As is known, the injected chemical species is subject to coagulation and coalescence. In a further embodiment, a heater is provided for heating tube 32, including perforated star-plugged downstream end 34, to minimize the noted coagulation and coalescence, and to enhance vaporization of the injected chemical species. In one embodiment, such heat source is provided by a voltage source 70 connected to the tube by a pair of electrical conductors 72, 74, comparably as shown in U.S. Pat. No. 6,722,123, incorporated herein by reference.

The injector is shown at a J-shaped tubular member 24 injecting fluid axially as shown at arrow 26. Other types of injectors may be used. In one alternative, a J-shaped tubular member is used with outlet ports or sprays oriented and directing flow radially rather than axially. In another alternative, injection of the spray is provided through the wall of tube 32, for example apertures through the tube wall as shown in dashed line at 76, with a wide range of possible spray angles, and with no internal tube such as 24. In another embodiment, multiple spray tubes 24 or the like may be used. Other injectors and spray designs are possible.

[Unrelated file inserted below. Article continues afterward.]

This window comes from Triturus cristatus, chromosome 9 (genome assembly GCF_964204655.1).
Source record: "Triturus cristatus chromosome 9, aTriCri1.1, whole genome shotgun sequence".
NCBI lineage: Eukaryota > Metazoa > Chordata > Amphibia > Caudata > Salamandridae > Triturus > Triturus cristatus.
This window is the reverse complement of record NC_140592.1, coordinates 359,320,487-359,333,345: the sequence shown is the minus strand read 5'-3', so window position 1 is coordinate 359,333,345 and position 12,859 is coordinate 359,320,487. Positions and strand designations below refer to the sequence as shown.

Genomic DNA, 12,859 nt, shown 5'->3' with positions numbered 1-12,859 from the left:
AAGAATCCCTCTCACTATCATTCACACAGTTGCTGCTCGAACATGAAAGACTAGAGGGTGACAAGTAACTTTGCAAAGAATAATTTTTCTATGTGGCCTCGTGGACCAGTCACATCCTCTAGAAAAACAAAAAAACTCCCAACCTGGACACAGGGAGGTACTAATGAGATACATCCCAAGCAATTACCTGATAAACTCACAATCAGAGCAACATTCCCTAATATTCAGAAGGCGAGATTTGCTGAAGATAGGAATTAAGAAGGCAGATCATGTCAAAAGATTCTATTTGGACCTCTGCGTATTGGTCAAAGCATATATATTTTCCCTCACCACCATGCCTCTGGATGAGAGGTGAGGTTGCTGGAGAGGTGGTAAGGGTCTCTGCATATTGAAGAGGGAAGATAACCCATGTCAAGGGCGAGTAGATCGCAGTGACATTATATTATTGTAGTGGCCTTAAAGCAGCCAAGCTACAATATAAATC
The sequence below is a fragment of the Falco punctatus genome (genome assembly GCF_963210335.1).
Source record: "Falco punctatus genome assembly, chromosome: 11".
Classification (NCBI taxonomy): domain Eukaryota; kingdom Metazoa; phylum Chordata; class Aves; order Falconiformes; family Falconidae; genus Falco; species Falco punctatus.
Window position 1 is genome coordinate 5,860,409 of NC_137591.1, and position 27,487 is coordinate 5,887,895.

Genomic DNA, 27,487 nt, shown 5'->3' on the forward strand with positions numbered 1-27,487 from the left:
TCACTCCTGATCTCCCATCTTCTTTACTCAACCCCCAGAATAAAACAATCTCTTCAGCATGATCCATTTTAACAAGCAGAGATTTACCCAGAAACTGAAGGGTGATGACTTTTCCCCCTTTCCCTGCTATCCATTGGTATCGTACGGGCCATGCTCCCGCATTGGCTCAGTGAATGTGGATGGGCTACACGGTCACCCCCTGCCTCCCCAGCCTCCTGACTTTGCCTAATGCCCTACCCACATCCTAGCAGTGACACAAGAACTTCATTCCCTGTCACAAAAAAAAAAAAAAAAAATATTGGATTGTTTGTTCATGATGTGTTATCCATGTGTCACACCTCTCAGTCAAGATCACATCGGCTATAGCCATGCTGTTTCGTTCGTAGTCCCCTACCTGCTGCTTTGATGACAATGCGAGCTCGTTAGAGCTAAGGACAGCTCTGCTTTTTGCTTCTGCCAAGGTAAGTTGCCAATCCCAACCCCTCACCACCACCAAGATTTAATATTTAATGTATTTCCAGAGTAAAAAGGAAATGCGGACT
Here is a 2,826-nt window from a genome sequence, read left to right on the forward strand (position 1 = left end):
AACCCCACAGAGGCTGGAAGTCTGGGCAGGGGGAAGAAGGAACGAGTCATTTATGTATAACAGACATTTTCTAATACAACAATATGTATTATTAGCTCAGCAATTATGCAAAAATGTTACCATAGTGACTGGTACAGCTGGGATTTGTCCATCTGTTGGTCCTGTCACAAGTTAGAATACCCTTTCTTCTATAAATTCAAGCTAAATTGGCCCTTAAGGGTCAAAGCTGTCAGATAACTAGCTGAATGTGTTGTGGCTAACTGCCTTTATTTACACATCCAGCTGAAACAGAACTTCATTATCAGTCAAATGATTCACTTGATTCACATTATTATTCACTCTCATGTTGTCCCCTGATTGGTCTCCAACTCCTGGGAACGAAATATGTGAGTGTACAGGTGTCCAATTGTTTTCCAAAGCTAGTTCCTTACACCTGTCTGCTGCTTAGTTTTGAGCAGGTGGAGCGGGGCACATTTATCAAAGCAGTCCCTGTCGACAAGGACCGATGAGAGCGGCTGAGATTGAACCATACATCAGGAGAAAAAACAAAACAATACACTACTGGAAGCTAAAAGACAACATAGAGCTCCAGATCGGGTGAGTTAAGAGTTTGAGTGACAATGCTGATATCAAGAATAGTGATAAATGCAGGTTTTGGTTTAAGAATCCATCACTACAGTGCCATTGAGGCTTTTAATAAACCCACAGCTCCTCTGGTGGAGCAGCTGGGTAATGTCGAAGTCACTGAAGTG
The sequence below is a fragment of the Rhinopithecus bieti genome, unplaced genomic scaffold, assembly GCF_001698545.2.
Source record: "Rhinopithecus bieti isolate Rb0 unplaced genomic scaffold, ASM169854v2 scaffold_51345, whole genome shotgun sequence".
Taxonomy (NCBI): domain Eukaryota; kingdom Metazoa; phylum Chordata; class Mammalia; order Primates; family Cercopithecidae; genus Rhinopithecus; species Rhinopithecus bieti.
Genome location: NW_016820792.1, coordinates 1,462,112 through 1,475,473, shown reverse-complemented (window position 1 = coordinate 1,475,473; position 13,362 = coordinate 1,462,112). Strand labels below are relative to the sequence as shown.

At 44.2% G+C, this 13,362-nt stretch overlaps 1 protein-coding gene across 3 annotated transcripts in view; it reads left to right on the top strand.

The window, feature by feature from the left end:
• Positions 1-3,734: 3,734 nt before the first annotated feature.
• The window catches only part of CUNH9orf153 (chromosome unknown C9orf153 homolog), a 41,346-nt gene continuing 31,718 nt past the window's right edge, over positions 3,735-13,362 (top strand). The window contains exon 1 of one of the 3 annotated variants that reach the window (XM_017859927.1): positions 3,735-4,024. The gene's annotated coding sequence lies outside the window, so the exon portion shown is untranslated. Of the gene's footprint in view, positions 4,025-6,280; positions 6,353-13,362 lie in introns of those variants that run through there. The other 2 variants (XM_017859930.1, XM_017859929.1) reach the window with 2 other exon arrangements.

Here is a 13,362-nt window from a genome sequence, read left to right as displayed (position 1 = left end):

In another alternative, turbulator 30, including star-plugged downstream end 34, is coated for purposes of corrosion protection and/or catalysis. When stainless steel is used for turbulator 30, it has been found that urea deposits can cause corrosion of such stainless steel material. A catalytic coating 78 can be used to promote hydrolysis, for the urea to decompose and hydrolyze into ammonia and carbon dioxide, and for the ammonia to become uniformly distributed across the flow front before entering the catalyst. A catalytic coating on the turbulator may thus be desirable to provide a uniform distribution of ammonia or other concentration of chemical species entering the catalyst. Such coatings can thus be used for improving both reliability and performance.

It is expected that various equivalents, alternatives and modifications are possible within the scope of the appended claims.

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U.S. Classification60/286, 60/303, 60/324, 239/399, 60/295, 222/145.7, 222/145.6, 60/309
International ClassificationF01N3/00
Cooperative ClassificationY02T10/24, F01N3/2066, F01N2610/02, F01N2610/102, F01N2510/14, F01N3/035, F01N2240/25, F01N2510/08, F01N2240/16, F01N2240/20, F01N13/0097
European ClassificationF01N3/20E
Legal Events
Apr 7, 2006ASAssignment
Aug 12, 2011FPAYFee payment
Year of fee payment: 4
May 30, 2014ASAssignment
Effective date: 20060524
Aug 12, 2015FPAYFee payment
Year of fee payment: 8